Can a bunch of recorders and drums save music? That’s the question.
Recorders and noise instruments are extremely popular in schools. Specifically these instruments are used to teach performance, and of course, ‘composition’ and ‘improvisation.’ How exactly is this done? It seems like the writers of this curriculum know, but I can’t think of how they can! These instruments are the least suitable of all for teaching music and its language.
I’m not at all against the development of a sense of rhythm, and I’m not against drums. In fact, I’m very much for them! But let’s, once and for all, separate that which is important from that which acts as accompaniment. The ability to translate sounds into music notes and vice versa is what is essential to an effective musical development. Rhythm is only part of the music context, and shouldn’t be taught out of context. The development of rhythm within a noise orchestra develops rhythm in a noise orchestra, and nothing more!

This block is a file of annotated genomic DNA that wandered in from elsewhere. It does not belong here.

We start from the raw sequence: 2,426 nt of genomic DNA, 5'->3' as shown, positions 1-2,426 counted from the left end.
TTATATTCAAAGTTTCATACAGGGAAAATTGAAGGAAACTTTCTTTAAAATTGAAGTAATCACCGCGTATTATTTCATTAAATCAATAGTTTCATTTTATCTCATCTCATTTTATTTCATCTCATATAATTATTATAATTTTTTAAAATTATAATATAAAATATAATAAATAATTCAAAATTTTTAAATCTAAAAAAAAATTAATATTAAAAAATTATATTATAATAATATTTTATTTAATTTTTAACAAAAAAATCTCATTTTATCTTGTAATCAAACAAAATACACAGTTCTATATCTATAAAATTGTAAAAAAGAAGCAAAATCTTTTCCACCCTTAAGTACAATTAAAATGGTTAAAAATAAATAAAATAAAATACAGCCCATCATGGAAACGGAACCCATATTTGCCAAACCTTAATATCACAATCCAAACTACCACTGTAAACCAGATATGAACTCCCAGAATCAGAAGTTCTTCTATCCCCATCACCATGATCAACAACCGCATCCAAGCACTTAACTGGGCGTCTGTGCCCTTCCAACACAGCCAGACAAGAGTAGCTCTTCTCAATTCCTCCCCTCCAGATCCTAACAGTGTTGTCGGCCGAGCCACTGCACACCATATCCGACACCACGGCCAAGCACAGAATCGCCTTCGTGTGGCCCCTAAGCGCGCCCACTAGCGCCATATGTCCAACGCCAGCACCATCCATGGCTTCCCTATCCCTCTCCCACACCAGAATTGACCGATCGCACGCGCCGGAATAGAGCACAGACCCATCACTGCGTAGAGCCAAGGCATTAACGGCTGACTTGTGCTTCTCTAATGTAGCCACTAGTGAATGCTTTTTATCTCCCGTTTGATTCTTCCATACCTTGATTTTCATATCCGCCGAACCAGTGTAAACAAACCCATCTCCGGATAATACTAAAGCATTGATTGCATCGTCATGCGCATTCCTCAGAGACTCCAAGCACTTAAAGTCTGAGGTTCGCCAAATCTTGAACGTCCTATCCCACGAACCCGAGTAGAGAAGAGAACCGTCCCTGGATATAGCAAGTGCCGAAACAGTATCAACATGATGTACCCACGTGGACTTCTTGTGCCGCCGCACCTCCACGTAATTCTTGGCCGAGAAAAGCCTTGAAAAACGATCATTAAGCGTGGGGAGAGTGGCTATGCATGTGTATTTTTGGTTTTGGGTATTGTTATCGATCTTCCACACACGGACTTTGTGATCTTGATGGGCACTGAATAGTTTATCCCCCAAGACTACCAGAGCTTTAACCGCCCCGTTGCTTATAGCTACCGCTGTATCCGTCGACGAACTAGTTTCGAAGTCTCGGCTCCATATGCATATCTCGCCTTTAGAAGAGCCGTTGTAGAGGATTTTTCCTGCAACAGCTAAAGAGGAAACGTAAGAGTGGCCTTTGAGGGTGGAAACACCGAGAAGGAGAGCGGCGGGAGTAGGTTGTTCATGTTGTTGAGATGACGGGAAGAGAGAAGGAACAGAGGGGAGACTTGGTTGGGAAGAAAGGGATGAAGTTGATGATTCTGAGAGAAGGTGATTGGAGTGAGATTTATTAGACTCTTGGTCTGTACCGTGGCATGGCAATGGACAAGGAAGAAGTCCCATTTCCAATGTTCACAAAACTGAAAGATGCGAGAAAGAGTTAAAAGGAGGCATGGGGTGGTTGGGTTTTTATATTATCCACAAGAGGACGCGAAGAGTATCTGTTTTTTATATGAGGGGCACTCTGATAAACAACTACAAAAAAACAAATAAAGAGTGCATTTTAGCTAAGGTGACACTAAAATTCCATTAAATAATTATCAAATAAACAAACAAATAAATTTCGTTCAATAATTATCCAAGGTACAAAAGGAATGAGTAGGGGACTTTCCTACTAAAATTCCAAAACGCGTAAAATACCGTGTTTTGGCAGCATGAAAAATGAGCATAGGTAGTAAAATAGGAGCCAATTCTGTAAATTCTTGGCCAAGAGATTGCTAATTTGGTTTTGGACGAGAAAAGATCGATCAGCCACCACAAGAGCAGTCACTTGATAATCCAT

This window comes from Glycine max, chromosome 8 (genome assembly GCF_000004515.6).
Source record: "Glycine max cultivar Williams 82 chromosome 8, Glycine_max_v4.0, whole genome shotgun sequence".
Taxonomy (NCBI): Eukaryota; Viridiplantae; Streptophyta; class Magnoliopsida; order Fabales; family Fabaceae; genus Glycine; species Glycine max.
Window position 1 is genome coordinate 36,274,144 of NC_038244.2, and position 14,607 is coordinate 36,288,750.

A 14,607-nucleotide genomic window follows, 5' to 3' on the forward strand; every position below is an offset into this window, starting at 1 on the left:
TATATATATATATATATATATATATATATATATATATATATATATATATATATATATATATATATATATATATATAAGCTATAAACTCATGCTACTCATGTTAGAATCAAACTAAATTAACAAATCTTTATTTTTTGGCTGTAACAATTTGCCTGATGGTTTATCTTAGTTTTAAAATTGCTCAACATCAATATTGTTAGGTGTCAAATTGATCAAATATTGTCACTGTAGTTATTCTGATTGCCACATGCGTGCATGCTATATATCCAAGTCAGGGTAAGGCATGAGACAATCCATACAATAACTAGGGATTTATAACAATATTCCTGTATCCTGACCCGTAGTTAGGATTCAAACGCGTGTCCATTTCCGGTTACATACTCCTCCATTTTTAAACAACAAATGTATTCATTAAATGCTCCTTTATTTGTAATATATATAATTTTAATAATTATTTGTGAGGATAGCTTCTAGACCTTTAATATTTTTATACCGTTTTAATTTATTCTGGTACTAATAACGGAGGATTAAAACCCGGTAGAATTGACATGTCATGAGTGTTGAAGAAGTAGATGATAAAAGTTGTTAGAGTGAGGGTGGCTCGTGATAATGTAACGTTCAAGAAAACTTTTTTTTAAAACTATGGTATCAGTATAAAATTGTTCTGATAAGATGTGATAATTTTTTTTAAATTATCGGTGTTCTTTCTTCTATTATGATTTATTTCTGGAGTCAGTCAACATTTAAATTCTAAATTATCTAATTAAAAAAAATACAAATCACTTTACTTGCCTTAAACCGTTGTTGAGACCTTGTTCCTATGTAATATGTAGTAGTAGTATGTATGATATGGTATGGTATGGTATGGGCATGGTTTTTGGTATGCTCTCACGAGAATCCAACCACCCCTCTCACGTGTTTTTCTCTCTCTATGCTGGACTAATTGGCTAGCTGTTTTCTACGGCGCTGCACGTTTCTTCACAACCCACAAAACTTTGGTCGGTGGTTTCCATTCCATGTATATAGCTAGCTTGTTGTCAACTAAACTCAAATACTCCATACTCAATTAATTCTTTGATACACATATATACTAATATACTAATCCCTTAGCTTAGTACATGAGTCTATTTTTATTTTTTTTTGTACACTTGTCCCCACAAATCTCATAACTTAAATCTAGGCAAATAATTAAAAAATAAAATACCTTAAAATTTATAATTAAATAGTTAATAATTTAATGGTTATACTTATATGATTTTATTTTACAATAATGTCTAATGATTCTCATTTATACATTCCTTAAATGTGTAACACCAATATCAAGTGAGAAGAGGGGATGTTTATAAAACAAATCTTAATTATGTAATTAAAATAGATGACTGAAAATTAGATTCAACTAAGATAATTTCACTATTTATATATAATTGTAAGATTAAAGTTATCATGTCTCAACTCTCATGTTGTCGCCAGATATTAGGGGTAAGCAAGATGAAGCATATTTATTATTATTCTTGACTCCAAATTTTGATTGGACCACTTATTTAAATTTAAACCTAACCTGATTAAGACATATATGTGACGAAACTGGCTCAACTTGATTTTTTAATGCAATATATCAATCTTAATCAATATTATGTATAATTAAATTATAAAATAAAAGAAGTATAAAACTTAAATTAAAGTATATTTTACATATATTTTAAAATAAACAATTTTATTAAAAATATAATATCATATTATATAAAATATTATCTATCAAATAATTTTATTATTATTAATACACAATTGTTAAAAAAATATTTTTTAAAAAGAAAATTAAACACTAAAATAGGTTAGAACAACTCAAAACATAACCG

As for recorders, they are useful in only two ways: they are simple and cost very little. Even though playing an instrument like the recorder can teach memory and even to read a melody, it is only in the most primitive and one-voiced way, only in the Treble Clef and in a tiny range. You won’t learn much about reading notes here. Also, while playing to sheet music on the recorder, the student can’t sing along with the melody and develop a clean voice that can sing in tune. And who continues to play the recorder after graduation? Only the rare few – those that have a special interest in the instrument and were likely not in need of much musical development, being born with a ‘gift.’